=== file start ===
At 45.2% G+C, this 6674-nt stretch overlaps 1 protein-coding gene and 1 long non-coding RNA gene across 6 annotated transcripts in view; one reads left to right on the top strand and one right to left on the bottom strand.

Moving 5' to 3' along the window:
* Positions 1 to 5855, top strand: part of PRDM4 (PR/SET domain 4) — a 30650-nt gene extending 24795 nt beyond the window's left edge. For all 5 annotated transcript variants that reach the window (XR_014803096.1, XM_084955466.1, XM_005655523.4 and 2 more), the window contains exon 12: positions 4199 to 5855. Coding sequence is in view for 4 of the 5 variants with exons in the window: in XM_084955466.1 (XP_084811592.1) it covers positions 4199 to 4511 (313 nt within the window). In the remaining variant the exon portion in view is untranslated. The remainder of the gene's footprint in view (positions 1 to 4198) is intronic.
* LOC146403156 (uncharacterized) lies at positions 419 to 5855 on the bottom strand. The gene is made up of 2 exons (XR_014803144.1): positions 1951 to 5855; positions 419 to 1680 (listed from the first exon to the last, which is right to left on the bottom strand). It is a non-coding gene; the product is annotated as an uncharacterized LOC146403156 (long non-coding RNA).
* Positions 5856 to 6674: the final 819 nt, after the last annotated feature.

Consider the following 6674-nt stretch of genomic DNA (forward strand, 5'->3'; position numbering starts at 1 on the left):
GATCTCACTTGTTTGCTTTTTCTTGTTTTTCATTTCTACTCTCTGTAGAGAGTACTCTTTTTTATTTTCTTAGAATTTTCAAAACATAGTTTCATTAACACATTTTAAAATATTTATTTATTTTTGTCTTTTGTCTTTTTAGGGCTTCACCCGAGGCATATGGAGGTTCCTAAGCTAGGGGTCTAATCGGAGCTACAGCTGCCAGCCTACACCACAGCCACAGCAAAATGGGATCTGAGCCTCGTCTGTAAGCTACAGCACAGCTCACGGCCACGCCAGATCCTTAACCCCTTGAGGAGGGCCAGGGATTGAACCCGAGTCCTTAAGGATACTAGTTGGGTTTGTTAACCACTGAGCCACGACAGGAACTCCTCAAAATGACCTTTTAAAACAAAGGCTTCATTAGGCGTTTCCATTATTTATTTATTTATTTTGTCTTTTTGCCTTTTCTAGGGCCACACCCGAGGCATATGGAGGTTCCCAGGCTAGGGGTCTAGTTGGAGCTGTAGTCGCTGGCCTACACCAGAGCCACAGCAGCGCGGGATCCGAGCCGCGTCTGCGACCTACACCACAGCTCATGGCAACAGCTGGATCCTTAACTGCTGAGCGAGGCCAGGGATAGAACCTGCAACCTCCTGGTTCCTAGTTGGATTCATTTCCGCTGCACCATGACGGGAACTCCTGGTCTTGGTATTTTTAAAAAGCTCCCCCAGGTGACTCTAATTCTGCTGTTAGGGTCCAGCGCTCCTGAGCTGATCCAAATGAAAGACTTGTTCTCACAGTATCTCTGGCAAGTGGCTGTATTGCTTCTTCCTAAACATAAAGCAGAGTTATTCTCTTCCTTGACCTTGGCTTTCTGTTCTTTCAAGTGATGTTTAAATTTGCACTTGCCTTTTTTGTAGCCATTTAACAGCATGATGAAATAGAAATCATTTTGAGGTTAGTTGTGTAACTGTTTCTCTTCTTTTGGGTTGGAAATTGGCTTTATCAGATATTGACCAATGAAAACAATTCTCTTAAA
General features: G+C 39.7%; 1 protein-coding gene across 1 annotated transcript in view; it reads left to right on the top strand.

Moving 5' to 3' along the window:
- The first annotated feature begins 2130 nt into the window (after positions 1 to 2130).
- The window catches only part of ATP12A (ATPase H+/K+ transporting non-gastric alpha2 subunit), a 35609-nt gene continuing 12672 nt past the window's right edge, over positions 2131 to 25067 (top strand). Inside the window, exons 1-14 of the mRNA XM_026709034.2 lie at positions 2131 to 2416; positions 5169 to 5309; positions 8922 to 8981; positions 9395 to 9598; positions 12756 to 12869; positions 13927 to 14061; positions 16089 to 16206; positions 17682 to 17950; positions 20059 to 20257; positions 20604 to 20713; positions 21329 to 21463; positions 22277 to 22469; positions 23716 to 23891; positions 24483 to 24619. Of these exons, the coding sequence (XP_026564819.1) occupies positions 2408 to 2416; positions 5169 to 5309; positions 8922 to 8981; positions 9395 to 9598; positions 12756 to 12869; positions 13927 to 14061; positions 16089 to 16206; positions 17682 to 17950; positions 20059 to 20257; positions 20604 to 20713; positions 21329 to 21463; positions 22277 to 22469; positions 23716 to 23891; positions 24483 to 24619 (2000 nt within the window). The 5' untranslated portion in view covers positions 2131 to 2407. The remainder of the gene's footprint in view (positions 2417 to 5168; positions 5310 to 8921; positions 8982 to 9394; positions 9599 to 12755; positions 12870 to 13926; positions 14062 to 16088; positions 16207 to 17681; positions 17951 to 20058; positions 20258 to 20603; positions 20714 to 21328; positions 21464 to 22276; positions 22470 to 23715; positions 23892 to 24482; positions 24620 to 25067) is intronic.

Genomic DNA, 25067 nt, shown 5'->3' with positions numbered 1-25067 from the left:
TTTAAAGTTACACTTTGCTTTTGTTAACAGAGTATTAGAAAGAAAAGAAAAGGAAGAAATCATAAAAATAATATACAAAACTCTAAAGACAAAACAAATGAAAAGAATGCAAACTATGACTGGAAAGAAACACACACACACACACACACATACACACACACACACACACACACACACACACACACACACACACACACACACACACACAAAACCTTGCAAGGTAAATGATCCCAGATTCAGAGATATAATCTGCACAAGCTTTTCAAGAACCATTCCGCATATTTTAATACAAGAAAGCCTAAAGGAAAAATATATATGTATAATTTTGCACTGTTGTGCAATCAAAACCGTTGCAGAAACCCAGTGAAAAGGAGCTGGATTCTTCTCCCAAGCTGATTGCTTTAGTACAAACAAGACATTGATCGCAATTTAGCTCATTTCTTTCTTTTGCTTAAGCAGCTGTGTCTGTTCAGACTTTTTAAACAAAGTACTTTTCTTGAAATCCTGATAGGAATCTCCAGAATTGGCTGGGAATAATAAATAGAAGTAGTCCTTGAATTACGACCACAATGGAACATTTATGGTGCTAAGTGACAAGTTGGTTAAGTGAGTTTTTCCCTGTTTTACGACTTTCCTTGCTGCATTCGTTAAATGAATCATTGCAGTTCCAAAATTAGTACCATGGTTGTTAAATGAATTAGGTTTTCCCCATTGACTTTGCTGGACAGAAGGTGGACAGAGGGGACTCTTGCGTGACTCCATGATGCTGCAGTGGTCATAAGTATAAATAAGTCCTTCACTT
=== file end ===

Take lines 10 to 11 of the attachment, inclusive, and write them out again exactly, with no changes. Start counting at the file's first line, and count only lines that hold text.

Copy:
- The first annotated feature begins 2130 nt into the window (after positions 1 to 2130).
- The window catches only part of ATP12A (ATPase H+/K+ transporting non-gastric alpha2 subunit), a 35609-nt gene continuing 12672 nt past the window's right edge, over positions 2131 to 25067 (top strand). Inside the window, exons 1-14 of the mRNA XM_026709034.2 lie at positions 2131 to 2416; positions 5169 to 5309; positions 8922 to 8981; positions 9395 to 9598; positions 12756 to 12869; positions 13927 to 14061; positions 16089 to 16206; positions 17682 to 17950; positions 20059 to 20257; positions 20604 to 20713; positions 21329 to 21463; positions 22277 to 22469; positions 23716 to 23891; positions 24483 to 24619. Of these exons, the coding sequence (XP_026564819.1) occupies positions 2408 to 2416; positions 5169 to 5309; positions 8922 to 8981; positions 9395 to 9598; positions 12756 to 12869; positions 13927 to 14061; positions 16089 to 16206; positions 17682 to 17950; positions 20059 to 20257; positions 20604 to 20713; positions 21329 to 21463; positions 22277 to 22469; positions 23716 to 23891; positions 24483 to 24619 (2000 nt within the window). The 5' untranslated portion in view covers positions 2131 to 2407. The remainder of the gene's footprint in view (positions 2417 to 5168; positions 5310 to 8921; positions 8982 to 9394; positions 9599 to 12755; positions 12870 to 13926; positions 14062 to 16088; positions 16207 to 17681; positions 17951 to 20058; positions 20258 to 20603; positions 20714 to 21328; positions 21464 to 22276; positions 22470 to 23715; positions 23892 to 24482; positions 24620 to 25067) is intronic.